The efforts by US companies to diversify their Asian supply chains will find support in those countries that want to expand their export markets. Despite the weight of China in Asian-Pacific trade flows, some US manufacturers will gradually strengthen their supply chains with EPN countries, a goal that they might have achieved earlier had the United States not withdrawn from the TPP. 

Guy Erb is a former US trade policy official and investment banker, with experience in financial and trade advisory services and international organizations. 

Scott Sommers is a Consultant with Berkeley Research Group and an incoming Ph.D. student in Economics at the University of Minnesota.

The views and opinions expressed in this article are those of the authors and do not necessarily reflect the opinions, position, or policy of Berkeley Research Group, LLC, or its other employees and affiliates.


© Washington International Trade Association


[ 1]  Reuters World News, “Trump Administration pushing to rip global supply chains from China: officials,” Accessed May 5, 2020.

[2] Baker, Peter. “Trump Abandons Trans-Pacific Partnership, Obama’s Signature Trade Deal.” The New York Times, The New York Times, 23 Jan. 2017,

[3] S. Katz, “The Enduring Promise of the Trans-Pacific Partnership,” The American Interest, Accessed May 12, 2020.

[4]  W. Alschner and R. Panford-Walsh, “How much of the Transpacific Partnership is in the USMCA,” Ottawa Faculty of Law Working Paper No. 2019-28, June 26, 2019, p. 3.

[5] R. E. Lighthizer, “The Era of Offshoring U.S. Jobs Is Over,” The New York Times, May 1, 2020,  Accessed May 12, 2020.

[6]  Kearney Reshoring Index,, Accessed May 13, 2020. The 14 countries cited are China, Vietnam, the Philippines, Malaysia, Indonesia, Pakistan, Sri Lanka, Taiwan, Thailand, Bangladesh, India, Singapore, Hong Kong, and Cambodia.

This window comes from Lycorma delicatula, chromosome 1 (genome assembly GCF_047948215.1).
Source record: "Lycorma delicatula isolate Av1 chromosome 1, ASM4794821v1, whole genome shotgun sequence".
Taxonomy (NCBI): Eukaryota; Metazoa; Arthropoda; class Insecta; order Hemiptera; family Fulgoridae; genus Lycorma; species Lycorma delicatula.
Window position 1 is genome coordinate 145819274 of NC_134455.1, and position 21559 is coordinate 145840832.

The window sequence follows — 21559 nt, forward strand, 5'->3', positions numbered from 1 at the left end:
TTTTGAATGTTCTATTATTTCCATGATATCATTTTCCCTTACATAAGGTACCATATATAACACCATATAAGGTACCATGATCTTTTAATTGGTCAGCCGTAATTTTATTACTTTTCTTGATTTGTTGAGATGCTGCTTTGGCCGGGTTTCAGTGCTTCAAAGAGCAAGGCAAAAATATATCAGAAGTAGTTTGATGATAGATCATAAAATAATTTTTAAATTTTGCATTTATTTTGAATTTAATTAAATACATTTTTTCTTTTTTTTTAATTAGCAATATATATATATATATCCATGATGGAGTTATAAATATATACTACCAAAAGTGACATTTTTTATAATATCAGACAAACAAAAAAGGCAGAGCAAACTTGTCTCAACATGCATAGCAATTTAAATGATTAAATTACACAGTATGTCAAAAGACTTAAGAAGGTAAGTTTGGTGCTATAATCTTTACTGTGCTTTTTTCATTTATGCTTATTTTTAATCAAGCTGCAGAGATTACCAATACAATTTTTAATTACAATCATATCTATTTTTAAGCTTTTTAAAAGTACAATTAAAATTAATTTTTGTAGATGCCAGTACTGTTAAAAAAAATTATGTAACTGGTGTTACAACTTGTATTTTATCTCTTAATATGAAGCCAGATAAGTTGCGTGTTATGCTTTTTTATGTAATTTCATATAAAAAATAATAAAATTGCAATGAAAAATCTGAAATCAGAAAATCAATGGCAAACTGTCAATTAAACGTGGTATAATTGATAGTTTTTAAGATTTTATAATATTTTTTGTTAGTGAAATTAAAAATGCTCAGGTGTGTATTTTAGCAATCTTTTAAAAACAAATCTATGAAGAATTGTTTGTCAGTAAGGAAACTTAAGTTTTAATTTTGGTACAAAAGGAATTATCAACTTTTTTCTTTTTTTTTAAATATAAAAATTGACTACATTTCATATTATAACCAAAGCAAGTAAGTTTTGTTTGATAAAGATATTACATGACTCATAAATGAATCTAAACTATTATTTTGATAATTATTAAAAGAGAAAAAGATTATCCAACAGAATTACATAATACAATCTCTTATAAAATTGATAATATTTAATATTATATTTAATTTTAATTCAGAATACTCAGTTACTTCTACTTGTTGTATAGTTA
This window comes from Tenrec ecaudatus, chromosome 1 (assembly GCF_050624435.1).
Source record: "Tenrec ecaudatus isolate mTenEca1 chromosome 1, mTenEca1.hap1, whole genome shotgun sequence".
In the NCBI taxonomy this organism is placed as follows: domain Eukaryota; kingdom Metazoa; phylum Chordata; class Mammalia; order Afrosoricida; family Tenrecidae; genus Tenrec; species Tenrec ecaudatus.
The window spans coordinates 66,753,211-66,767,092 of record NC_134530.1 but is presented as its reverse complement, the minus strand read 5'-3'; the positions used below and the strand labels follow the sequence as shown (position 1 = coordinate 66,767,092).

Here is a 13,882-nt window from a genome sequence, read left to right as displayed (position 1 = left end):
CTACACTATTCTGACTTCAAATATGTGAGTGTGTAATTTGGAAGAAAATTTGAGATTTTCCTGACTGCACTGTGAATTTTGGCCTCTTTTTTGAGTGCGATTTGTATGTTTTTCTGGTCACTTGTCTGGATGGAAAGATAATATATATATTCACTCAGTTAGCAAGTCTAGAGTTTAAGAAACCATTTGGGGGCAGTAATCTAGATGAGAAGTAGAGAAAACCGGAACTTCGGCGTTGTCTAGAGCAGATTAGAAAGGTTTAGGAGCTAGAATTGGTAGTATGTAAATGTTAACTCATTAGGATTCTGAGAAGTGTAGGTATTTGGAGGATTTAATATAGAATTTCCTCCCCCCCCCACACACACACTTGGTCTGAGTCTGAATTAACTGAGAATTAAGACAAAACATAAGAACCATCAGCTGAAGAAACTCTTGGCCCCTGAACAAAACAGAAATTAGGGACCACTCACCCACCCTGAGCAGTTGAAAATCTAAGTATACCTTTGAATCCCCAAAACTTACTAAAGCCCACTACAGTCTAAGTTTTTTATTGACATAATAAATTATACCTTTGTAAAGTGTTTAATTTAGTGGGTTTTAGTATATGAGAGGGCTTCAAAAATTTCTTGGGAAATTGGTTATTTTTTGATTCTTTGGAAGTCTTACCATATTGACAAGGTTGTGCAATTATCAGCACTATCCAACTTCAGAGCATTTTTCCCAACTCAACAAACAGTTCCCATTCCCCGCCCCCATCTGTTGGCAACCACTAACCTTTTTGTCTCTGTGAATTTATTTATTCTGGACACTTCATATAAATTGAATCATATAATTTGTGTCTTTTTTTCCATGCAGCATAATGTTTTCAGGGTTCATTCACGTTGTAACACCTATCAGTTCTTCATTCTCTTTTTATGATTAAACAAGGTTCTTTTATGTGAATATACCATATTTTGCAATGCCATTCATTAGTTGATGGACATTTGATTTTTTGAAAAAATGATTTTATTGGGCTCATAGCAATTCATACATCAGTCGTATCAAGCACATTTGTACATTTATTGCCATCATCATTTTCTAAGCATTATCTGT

[7]  W. Shoulberg, “Vietnam Is Becoming the Big Winner in the China Trade Wars,” Forbes, October 19, 2019. “Trump’s trade war convinced Lovesac to move its manufacturing out of China and into Vietnam,” Business Insider, February 2020.  Accessed May 19, 2020. “Chinese companies moving to Vietnam keep quiet on trade war to avoid the wrath of authorities and staff,” South China Morning Post, May 16, 2019. Accessed May 19, 2020. 

[8]  A. Ignatenko, F. Raei, B. Mircheva, “Global Value Chains: What are the Benefits and Why do Countries Participate,” IMF Working Paper, January 2019, pp. 3 and 13.

[9] D. Palmer, “Medical Industry Leaders: Don’t Rush to Change Supply Chains,” POLITICO Morning Trade, 20 May 2020, Accessed May 20, 2020.

[10] S&P Global—Panjiva, “We’re not there yet—18 coronavirus lessons from supply chains and financial data,” Accessed May 15, 2020.

[11] We base our analysis of global value chains (GVCs) on data from the University of International Business and Economics, GVC indicators sourced from the World Input-Output Database, OECD-ICIO database, Eora database, and Asian Development Bank multi-region input-output (MRIO) database. The Asian Development Bank database offers coverage of 62 nations across 35 industries but does not report out New Zealand individually. See G. Erb and S. Sommers, Global Supply Chains and the Pandemic, WITA, April 27, 2020,